The physical symptoms of burnout include trouble sleeping, headaches, and raised blood pressure. Burnout can also affect ones emotional state, causing anxiety and depression, which in turn can create behavioral issues. The Harvard Business School estimates that stress-related burnout may impose a healthcare cost of $125 to $190 billion a year in the U.S. alone. Burnout is now officially recognized by WHO. The WHO announced that burnout is included in the 11th Revision of the International Classification of Diseases (ICD-11). Though WHO doesn’t consider burnout a medical condition or illness, it is a “factor influencing health status or contact with health services.” According to a 2017 survey from the non-profit American Institute of Stress, work is the third most common cause of stress for Americans. The CDC reports that on average, Americans spend 8% more time working than they did 20 years ago, for an average of 47 hours per week. Additionally, 40% of workers say that their job is high stress, according to the CDC, and 26% feel “burned out” by their job.

With burnout becoming almost an epidemic especially among those in the hospitality industry, including service providers. What can be done to combat the effects of burnout? Research has shown taking breaks, napping, healthy eating as well as exercise can keep the toxic effects of burnout away. All of which are included in the concepts of Wellness and Mindfulness, which are the most powerful tools to reduce and even avoid burnout. Wellness defined by the World Health Organization is a state of complete physical, mental, and social well-being. It goes beyond mere freedom from disease or infirmity and emphasizes the proactive maintenance and improvement of health and well-being. While mindfulness a mental state achieved by focusing one’s awareness on the present moment, while calmly acknowledging and accepting one’s feelings, thoughts, and bodily sensations.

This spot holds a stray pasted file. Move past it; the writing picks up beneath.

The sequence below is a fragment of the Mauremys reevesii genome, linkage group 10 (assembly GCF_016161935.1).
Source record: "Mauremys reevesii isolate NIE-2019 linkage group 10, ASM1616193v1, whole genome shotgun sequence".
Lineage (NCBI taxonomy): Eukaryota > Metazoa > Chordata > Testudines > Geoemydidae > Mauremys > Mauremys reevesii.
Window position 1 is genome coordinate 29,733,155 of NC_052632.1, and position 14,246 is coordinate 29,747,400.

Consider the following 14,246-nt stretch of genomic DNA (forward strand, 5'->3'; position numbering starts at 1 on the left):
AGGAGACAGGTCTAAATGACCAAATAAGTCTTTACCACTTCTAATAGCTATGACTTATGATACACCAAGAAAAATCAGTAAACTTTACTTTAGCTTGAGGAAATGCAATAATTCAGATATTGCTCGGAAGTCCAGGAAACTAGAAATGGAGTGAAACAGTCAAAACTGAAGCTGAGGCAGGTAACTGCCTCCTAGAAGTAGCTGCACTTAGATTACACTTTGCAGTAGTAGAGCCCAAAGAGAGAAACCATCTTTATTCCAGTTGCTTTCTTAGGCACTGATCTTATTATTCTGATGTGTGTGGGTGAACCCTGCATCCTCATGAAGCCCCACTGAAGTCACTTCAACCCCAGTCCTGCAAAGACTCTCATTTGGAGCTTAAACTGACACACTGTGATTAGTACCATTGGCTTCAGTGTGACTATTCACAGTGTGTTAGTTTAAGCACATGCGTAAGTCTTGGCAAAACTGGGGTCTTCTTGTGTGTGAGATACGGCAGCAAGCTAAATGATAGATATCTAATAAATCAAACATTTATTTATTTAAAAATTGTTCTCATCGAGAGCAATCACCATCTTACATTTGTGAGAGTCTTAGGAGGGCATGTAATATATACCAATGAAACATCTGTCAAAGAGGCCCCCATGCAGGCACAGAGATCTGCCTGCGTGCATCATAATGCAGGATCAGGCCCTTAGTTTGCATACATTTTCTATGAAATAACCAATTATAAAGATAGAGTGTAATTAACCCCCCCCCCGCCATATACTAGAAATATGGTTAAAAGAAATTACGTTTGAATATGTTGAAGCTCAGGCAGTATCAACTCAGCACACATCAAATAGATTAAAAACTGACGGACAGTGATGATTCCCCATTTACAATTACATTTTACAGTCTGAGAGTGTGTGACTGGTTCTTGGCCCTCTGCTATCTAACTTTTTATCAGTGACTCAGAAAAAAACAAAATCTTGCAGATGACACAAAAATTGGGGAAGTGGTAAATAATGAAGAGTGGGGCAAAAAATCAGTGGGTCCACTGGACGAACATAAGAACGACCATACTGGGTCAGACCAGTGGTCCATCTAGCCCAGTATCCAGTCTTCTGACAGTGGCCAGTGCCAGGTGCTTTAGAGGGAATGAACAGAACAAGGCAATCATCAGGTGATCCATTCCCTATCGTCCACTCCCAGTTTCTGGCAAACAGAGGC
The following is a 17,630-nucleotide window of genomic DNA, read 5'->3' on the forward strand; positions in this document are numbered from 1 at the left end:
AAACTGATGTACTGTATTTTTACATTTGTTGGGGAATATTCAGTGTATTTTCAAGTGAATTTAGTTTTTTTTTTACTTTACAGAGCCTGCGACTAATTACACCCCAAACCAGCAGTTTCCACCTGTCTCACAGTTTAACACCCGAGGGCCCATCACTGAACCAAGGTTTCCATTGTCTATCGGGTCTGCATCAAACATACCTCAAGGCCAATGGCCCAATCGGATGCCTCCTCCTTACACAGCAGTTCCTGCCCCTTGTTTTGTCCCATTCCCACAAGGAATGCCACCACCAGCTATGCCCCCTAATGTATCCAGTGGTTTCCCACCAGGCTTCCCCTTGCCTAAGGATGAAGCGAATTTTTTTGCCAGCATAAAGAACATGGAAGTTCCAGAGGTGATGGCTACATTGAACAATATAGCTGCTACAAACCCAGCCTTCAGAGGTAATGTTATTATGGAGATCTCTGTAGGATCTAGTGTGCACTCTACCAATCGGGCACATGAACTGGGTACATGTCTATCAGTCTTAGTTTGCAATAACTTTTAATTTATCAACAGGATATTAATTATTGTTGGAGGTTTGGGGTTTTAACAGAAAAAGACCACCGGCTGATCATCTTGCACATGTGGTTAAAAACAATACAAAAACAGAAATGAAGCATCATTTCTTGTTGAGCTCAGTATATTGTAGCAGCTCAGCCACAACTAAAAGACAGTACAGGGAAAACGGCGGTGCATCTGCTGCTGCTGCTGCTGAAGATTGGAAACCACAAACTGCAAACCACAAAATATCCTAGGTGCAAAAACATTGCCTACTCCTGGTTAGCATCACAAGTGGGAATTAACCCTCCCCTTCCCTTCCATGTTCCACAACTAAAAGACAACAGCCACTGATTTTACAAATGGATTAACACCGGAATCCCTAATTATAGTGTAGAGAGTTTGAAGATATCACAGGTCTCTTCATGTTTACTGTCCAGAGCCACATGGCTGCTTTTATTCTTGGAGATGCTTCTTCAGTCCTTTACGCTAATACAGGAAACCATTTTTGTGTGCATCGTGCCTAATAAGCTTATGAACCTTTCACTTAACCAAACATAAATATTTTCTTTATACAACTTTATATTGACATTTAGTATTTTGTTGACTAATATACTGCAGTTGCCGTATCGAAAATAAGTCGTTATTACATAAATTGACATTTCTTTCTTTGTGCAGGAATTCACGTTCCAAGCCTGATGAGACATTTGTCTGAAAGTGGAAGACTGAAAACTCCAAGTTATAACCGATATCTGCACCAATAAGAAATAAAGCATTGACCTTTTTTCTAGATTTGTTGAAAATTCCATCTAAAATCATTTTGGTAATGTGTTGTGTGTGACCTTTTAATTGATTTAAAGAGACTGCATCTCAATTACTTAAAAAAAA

In seeking to go beyond theory, I sought the advice of three solo estheticians to get their first-hand accounts of how they each ward off burnout with Wellness and Mindfulness practices. Amanda G. Hughes-Munson, of Skintelligence in Dallas, Texas noted taking breaks between each session to recharge and refocus to ensure consistency in services. Amanda also drinks plenty of water (2 – 3 liters daily) and has a healthy snack drawer to avoid not eating as well as sweet, processed treats. She includes yoga and exercise on a regular basis to maintain her energy and to ensure a restful night’s sleep. Amanda also focuses on gratitude at the start of each session to keep herself grounded and a in wellness and mindful mindset.